esquire

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es·quire

 (ĕs′kwīr′, ĭ-skwīr′)
n.
1. A man or boy who is a member of the gentry in England ranking directly below a knight.
2. Abbr. Esq. Used as an honorific usually in its abbreviated form, especially after the name of an attorney or a consular officer: Jane Doe, Esq.; John Doe, Esq.
3. Chiefly British A barrister-at-law.
4. In medieval times, a candidate for knighthood who served a knight as an attendant and a shield bearer.
5. Archaic An English country gentleman; a squire.

[Middle English esquier, from Old French escuier, from Late Latin scūtārius, shield bearer, from Latin scūtum, shield; see skei- in Indo-European roots.]

esquire

(ɪˈskwaɪə)
n
1. chiefly Brit a title of respect, usually abbreviated Esq, placed after a man's name
2. (Historical Terms) (in medieval times) the attendant and shield bearer of a knight, subsequently often knighted himself
3. rare a male escort
[C15: from Old French escuier, from Late Latin scūtārius shield bearer, from Latin scūtum shield]

es•quire

(ˈɛs kwaɪər, ɛˈskwaɪər)

n.
1. (cap.) a title of respect sometimes placed, esp. in its abbreviated form, after a man's surname in formal written address: in the U.S., chiefly applied to lawyers, women as well as men. Abbr.: Esq., Esqr.
3. a man belonging to the order of English gentry ranking next below a knight.
4. Archaic. squire (def. 1).
[1425–75; late Middle English esquier < Middle French escuier < Latin scūtārius shield bearer =scūt(um) shield + -ārius -ary]

esquire

- At its root, it means "shield bearer (in service to a knight)," from Latin scutarius.
See also related terms for knight.

esquire


Past participle: esquired
Gerund: esquiring

Imperative
esquire
esquire
Present
I esquire
you esquire
he/she/it esquires
we esquire
you esquire
they esquire
Preterite
I esquired
you esquired
he/she/it esquired
we esquired
you esquired
they esquired
Present Continuous
I am esquiring
you are esquiring
he/she/it is esquiring
we are esquiring
you are esquiring
they are esquiring
Present Perfect
I have esquired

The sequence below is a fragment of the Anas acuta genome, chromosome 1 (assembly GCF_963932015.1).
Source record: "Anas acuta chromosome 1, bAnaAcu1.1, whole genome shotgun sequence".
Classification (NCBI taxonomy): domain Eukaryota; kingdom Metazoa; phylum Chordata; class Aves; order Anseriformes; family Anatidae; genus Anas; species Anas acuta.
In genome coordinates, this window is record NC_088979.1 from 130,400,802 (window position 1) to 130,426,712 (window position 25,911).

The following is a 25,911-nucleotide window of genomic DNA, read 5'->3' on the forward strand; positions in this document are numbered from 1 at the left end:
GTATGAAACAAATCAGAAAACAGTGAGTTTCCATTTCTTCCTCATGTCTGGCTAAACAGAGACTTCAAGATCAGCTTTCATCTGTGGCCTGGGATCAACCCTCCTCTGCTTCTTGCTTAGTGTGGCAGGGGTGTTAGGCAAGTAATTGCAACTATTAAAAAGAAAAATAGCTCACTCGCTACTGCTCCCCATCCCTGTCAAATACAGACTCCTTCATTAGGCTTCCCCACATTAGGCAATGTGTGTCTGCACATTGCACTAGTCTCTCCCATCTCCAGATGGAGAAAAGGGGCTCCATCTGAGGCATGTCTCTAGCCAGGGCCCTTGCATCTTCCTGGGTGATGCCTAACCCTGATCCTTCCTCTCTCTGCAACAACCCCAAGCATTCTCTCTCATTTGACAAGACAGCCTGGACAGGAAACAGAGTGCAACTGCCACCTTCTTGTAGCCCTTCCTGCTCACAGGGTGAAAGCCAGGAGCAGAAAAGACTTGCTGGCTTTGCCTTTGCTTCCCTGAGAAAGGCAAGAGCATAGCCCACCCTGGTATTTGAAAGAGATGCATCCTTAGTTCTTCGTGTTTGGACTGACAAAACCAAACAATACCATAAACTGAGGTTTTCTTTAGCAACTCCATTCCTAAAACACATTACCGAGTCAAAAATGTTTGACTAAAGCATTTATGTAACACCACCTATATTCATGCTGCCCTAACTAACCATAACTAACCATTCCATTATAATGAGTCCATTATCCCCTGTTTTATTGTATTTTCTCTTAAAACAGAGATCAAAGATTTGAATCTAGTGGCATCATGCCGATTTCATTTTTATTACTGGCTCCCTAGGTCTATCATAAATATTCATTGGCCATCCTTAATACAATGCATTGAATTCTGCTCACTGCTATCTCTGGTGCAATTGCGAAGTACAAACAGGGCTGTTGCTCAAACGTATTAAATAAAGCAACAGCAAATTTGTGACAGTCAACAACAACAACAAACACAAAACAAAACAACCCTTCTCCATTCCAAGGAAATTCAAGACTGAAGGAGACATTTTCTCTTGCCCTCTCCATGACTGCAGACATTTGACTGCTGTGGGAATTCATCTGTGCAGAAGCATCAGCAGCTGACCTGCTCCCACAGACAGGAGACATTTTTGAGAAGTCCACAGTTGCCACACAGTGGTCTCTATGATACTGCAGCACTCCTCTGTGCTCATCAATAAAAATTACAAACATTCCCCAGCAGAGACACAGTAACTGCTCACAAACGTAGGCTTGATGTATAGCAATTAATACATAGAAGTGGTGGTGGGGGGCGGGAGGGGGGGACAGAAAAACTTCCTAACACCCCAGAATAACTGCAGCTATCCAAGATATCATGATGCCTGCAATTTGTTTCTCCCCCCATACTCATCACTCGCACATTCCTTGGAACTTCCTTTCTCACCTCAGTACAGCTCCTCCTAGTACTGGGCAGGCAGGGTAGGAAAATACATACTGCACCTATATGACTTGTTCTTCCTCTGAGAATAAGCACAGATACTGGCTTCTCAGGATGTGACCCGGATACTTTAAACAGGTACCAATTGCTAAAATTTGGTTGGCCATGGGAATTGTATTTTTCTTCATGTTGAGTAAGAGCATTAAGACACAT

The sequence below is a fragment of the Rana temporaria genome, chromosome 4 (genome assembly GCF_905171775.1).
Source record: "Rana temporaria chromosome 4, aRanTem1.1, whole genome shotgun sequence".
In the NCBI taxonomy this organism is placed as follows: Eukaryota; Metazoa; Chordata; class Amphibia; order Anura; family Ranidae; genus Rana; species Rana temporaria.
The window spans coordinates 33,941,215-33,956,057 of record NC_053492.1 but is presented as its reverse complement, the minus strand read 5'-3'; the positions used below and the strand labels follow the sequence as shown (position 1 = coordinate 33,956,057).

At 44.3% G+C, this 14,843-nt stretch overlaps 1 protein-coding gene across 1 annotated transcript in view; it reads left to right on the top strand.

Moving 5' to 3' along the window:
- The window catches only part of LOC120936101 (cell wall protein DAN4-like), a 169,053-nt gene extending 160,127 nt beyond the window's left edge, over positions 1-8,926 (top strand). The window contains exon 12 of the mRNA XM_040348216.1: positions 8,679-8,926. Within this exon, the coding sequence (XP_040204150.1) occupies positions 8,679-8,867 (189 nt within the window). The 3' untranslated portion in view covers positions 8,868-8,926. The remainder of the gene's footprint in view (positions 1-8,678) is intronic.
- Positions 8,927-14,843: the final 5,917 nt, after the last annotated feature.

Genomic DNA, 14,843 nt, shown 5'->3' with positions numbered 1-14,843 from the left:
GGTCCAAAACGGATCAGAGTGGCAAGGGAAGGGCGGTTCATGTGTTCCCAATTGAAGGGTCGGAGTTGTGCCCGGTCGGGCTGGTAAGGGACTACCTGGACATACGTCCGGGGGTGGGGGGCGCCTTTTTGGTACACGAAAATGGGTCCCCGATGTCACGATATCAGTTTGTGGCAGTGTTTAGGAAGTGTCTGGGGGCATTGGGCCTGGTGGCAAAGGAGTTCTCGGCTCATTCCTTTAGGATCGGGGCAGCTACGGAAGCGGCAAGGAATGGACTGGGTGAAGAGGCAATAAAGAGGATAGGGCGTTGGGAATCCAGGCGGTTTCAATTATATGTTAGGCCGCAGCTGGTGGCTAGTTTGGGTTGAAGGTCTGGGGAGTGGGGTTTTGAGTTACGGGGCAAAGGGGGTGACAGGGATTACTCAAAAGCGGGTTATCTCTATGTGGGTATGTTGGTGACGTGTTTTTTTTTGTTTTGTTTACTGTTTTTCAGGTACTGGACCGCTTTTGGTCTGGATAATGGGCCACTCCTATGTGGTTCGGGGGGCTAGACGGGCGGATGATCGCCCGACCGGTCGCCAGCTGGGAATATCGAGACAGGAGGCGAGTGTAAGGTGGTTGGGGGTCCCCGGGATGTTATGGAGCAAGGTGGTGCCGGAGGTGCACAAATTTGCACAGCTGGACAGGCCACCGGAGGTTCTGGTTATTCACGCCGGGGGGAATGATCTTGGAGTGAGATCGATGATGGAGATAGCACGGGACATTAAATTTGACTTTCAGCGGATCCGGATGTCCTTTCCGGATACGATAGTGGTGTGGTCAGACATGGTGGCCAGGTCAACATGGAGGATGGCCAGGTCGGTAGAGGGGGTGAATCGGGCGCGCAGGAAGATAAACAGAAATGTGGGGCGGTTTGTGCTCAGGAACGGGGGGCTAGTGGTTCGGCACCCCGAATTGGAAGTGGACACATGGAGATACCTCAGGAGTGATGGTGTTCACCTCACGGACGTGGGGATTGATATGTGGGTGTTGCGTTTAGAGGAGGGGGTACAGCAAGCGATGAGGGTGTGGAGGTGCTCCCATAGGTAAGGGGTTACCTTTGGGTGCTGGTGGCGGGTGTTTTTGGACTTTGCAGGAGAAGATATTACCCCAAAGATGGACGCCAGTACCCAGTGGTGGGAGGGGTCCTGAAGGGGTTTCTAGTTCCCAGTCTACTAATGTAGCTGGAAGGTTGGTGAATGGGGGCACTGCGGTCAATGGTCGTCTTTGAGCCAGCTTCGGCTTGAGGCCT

you have esquired
he/she/it has esquired
we have esquired
you have esquired
they have esquired
Past Continuous
I was esquiring
you were esquiring
he/she/it was esquiring
we were esquiring
you were esquiring
they were esquiring
Past Perfect
I had esquired
you had esquired
he/she/it had esquired
we had esquired
you had esquired
they had esquired
Future
I will esquire
you will esquire
he/she/it will esquire
we will esquire
you will esquire
they will esquire
Future Perfect
I will have esquired
you will have esquired
he/she/it will have esquired
we will have esquired
you will have esquired
they will have esquired
Future Continuous
I will be esquiring
you will be esquiring
he/she/it will be esquiring
we will be esquiring
you will be esquiring
they will be esquiring
Present Perfect Continuous
I have been esquiring
you have been esquiring
he/she/it has been esquiring
we have been esquiring
you have been esquiring
they have been esquiring
Future Perfect Continuous
I will have been esquiring
you will have been esquiring
he/she/it will have been esquiring
we will have been esquiring
you will have been esquiring
they will have been esquiring
Past Perfect Continuous
I had been esquiring
you had been esquiring
he/she/it had been esquiring
we had been esquiring
you had been esquiring
they had been esquiring
Conditional
I would esquire
you would esquire
he/she/it would esquire
we would esquire
you would esquire
they would esquire
Past Conditional
I would have esquired
you would have esquired
he/she/it would have esquired
we would have esquired
you would have esquired
they would have esquired
ThesaurusAntonymsRelated WordsSynonymsLegend: